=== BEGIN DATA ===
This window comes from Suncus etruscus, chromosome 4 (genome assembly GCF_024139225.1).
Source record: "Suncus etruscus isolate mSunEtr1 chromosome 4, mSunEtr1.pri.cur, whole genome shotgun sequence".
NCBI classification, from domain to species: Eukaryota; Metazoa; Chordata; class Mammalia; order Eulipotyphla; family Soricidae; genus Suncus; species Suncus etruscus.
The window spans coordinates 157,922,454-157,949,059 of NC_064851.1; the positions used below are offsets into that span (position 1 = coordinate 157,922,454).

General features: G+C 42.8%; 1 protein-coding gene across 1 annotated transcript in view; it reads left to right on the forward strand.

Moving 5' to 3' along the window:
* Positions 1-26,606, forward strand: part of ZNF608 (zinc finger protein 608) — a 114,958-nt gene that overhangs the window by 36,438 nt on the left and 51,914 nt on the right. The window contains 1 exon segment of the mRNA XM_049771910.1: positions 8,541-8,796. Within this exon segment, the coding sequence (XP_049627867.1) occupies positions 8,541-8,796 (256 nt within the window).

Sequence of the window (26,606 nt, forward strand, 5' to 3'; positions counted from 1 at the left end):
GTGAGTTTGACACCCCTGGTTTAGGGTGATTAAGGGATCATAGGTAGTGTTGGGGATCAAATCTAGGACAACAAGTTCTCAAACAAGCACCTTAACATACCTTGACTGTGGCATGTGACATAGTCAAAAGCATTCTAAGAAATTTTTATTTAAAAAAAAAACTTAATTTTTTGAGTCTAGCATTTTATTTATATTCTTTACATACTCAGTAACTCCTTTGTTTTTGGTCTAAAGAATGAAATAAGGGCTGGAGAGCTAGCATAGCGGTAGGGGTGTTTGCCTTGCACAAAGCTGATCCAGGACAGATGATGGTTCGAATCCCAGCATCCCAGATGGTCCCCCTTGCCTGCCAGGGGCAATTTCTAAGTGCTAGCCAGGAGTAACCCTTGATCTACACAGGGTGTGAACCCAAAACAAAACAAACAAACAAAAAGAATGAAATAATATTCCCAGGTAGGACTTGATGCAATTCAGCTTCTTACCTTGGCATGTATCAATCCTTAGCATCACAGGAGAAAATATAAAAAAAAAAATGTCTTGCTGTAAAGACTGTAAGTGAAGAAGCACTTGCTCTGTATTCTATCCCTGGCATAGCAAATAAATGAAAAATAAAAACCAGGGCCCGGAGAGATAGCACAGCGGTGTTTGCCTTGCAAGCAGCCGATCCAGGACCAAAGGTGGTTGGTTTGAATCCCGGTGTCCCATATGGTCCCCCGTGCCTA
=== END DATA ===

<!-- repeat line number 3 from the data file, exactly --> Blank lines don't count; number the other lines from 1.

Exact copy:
NCBI classification, from domain to species: Eukaryota; Metazoa; Chordata; class Mammalia; order Eulipotyphla; family Soricidae; genus Suncus; species Suncus etruscus.